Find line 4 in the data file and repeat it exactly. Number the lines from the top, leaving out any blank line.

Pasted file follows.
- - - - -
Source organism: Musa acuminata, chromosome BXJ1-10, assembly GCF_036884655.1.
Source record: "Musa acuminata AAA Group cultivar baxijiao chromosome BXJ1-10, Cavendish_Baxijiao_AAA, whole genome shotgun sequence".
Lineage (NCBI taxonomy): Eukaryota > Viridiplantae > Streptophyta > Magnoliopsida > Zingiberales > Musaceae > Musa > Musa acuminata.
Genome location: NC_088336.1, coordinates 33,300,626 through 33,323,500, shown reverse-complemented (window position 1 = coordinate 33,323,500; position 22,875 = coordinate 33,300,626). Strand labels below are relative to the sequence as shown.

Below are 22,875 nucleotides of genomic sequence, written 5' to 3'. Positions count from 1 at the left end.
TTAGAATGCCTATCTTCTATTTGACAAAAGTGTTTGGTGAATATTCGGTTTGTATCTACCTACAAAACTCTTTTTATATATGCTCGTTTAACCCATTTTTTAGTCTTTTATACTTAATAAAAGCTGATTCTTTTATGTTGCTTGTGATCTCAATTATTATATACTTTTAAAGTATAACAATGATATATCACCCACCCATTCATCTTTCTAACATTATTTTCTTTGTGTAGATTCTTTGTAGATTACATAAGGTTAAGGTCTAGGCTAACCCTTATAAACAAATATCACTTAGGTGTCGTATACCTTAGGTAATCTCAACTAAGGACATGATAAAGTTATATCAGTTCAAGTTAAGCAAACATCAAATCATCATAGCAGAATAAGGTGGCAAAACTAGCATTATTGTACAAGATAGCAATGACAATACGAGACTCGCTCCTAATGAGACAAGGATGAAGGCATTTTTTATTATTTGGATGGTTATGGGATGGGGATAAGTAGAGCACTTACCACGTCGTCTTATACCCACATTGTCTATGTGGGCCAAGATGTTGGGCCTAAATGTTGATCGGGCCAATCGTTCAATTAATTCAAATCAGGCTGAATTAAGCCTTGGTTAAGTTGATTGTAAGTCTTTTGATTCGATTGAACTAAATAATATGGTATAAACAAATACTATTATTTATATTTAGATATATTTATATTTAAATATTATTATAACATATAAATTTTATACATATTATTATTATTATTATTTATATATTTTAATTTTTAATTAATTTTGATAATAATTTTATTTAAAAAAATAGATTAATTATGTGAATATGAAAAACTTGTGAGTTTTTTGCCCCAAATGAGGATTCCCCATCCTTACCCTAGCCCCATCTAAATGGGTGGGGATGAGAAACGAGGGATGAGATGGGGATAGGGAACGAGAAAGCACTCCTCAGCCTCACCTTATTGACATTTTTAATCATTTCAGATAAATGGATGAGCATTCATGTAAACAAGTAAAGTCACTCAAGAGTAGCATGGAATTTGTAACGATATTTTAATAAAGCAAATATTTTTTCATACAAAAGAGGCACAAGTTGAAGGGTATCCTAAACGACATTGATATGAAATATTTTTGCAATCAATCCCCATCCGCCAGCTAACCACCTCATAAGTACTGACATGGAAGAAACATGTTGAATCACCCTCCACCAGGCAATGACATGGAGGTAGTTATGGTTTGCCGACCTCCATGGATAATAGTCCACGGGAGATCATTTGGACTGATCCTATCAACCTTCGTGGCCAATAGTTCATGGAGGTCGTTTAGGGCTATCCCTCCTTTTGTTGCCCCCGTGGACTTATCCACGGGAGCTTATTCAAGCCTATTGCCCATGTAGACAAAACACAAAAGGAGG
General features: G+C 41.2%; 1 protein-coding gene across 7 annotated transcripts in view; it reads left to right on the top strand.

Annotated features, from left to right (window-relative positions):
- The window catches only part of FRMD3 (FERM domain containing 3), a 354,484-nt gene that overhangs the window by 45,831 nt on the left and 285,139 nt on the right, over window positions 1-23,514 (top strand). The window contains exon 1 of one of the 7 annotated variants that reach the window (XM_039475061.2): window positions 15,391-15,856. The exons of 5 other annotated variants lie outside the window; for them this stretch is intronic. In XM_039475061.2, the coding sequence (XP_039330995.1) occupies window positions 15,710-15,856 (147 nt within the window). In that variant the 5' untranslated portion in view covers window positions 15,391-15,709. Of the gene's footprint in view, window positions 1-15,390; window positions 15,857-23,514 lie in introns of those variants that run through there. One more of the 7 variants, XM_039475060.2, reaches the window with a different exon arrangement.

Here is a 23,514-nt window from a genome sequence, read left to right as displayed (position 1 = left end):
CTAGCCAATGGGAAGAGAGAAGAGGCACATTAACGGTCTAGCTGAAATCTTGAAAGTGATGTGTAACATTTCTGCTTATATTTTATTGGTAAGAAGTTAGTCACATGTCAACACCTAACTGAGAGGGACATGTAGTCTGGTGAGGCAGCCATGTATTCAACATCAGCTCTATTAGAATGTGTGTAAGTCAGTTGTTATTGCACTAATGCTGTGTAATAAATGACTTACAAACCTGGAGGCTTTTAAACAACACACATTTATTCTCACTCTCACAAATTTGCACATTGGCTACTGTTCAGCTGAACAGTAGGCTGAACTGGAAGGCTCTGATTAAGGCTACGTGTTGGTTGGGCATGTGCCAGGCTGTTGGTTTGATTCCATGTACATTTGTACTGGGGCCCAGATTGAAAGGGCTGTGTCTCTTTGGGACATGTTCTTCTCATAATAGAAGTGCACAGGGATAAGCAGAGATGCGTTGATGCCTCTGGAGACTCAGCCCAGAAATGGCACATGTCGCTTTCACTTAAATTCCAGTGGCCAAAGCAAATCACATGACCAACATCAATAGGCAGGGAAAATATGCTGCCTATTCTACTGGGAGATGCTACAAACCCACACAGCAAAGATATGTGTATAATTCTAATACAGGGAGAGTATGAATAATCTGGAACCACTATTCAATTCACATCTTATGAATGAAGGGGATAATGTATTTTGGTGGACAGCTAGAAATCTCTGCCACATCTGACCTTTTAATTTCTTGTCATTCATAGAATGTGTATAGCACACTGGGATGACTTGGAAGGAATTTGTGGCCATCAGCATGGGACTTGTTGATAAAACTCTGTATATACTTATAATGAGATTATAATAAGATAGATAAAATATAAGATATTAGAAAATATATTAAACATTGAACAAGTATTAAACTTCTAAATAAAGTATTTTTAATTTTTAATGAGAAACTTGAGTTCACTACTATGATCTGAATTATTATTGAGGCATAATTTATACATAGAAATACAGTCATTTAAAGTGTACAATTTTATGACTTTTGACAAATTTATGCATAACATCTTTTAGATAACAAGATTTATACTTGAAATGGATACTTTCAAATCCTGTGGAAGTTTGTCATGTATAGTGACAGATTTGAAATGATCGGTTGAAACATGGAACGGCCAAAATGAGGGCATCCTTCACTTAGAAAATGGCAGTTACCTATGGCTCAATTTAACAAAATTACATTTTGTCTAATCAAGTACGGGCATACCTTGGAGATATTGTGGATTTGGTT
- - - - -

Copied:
Genome location: NC_088336.1, coordinates 33,300,626 through 33,323,500, shown reverse-complemented (window position 1 = coordinate 33,323,500; position 22,875 = coordinate 33,300,626). Strand labels below are relative to the sequence as shown.